Across both studies, carrier volume had a much greater impact on weed control when spraying the contact herbicide. Contact herbicides like Liberty will only kill the area of leaf touched by the spray so getting a thorough coverage is important to ensure the entire plant dies. In the contact study, weed control was severely reduced when spraying at 10 gallons per acre, regardless of nozzle type and droplet size. Weed control improved as carrier volume increased for both nozzle types, with a noticeable jump from 10 to 15 gallons per acre. In general, the overall highest weed control ratings were observed in plots sprayed at 20 GPA with the TTJ60 nozzles.

Contact herbicide carrier rate comparison

Table 2. Impact of Liberty herbicide on common waterhemp at three different carrier rates and two different nozzle types 28 days after treatment.

Systemic herbicides, on the other hand, are absorbed through the leaves and will move throughout the plant from there. These are less sensitive to changes in coverage. In the systemic study, even though there were some discernable differences among treatments, changes in carrier volume were far less apparent on overall weed control. When averaged across nozzle type, there was a slight improvement in overall control when carrier volume rate increased from 10 to 15 gallons per acre but no difference from 15 to 20 gallons per acre. Taking into account both efficacy and productivity, the results of this study suggest a carrier volume rate of 15 GPA would be preferred. Considering both nozzles produced similar sized droplets, we did not identify a consistent weed control advantage with twin fan vs. single fan nozzles in this study.

Systemic herbicide carrier rate comparison

Table 3. Impact of 2,4-D choline and glyphosate herbicide on common waterhemp control at three different carrier rates and two different nozzle types 28 days after treatment.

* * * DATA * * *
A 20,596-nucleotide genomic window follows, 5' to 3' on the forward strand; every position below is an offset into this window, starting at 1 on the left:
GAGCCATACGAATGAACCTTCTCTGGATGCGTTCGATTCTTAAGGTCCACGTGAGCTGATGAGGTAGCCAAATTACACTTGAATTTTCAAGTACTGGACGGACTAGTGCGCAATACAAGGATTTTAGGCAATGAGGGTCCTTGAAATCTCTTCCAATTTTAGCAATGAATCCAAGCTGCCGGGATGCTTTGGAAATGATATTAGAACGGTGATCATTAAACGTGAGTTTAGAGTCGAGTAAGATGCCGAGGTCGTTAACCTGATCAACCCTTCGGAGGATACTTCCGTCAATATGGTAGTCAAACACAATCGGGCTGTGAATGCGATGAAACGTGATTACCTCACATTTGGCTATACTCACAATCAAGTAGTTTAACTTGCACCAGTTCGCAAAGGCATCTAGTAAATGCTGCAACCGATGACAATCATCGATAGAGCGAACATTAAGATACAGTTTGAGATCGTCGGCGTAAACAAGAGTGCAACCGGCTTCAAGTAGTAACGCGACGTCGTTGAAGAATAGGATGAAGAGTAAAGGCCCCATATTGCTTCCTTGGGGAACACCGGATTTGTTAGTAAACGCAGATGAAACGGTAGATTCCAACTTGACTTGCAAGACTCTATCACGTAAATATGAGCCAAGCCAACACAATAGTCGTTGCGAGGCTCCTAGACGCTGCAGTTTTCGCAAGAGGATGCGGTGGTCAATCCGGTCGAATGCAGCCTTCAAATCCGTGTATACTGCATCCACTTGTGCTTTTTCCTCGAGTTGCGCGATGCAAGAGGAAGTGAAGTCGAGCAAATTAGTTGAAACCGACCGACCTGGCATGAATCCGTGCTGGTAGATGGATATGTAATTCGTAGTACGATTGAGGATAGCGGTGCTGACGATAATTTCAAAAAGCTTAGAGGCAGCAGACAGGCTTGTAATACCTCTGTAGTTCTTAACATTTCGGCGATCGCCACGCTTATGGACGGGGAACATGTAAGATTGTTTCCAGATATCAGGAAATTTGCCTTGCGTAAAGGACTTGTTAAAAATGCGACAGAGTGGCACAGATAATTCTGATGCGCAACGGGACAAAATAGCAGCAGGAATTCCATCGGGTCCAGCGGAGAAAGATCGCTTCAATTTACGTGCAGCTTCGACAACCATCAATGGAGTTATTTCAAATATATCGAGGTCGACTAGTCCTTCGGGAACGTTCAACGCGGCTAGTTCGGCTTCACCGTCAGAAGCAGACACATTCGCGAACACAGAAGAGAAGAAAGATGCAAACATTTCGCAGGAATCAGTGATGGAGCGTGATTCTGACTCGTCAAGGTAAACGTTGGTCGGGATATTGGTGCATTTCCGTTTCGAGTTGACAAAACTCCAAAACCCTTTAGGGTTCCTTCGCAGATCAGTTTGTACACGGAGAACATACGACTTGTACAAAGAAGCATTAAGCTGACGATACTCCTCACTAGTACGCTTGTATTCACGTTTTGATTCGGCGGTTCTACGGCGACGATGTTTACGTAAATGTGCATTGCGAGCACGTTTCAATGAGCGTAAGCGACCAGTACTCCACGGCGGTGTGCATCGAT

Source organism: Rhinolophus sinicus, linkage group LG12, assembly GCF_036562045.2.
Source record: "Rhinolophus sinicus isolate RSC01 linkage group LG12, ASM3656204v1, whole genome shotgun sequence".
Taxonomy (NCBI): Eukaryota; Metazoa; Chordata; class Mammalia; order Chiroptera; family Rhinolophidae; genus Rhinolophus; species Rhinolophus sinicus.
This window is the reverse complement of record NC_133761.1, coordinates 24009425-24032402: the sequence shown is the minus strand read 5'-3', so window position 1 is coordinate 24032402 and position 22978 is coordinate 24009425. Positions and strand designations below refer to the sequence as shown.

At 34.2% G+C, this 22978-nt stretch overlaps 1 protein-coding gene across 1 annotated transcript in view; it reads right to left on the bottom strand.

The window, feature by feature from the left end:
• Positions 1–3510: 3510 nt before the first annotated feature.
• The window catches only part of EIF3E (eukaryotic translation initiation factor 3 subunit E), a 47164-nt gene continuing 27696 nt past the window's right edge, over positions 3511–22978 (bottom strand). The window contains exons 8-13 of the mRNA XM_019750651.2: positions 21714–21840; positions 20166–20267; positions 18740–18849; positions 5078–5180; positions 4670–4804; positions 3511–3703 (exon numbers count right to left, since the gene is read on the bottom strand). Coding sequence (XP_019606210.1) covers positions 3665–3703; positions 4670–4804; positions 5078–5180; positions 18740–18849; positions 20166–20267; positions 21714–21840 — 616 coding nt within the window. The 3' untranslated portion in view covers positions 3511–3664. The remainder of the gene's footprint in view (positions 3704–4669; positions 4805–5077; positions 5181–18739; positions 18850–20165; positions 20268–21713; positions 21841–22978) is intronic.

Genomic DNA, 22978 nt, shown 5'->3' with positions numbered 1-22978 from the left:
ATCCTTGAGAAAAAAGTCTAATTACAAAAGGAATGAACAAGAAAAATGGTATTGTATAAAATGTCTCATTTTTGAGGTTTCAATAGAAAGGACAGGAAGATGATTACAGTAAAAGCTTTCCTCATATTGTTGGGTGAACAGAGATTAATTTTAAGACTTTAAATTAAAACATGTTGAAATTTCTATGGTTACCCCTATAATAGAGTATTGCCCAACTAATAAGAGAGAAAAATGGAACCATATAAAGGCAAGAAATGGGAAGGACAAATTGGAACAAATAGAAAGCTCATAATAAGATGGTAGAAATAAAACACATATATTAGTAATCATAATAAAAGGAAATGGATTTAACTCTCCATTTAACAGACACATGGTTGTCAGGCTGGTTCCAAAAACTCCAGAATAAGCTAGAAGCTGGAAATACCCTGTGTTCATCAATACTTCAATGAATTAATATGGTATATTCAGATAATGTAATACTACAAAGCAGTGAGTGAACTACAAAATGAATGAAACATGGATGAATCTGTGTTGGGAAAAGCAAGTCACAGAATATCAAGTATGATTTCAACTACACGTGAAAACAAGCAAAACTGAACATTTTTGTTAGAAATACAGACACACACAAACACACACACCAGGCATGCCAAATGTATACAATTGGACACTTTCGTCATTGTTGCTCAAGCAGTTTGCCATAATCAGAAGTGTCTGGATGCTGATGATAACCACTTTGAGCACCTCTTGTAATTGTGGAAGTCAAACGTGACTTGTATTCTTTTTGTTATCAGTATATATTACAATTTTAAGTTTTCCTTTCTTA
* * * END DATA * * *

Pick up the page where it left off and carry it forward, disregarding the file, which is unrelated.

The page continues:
Overall, this data shows that carrier volume can have a profound impact on weed control, especially for contact herbicides. It’s important to note that for later applications when the crop nears full canopy, increasing carrier volume rate is the best way to penetrate spray down into the canopy. In order to maintain efficiencies when spraying higher rates, a large sprayer tank with a wider boom is critical.

Additional Weed Control Options

To help manage herbicide resistance, a complete systems approach to your overall operation is important. Utilizing the right herbicides to layer residual activity between the pre and post emerge passes will prevent any window of opportunity for weeds like waterhemp to emerge before the crop canopies. Remember to start clean and finish clean. Proper planting techniques for rapid soybean emergence, along with reducing row spacing from 30 to 15 inches, will help choke out weeds naturally. Additionally, addressing weeds early when they’re small can help overall efforts.

For some, adding a cover crop like cereal rye ahead of soybeans is another tactic to help choke out weeds. When using herbicides with cover crops, especially for the first time, it’s best to start small. The learning curve in these situations can be steep and the challenges plentiful with improper sprayer setup. Work with a small test area to ensure overall success.

Optimal weed control requires vigilance, perseverance and proper equipment setup. Talk to your local agronomist or equipment dealer about what weed control options are best for your farm.

Herbicide application is an important part of the modern growing cycle. The above information is intended for educational purposes. Massey Ferguson does not manufacture branded sprayers. This type of equipment is available through the wider AGCO family.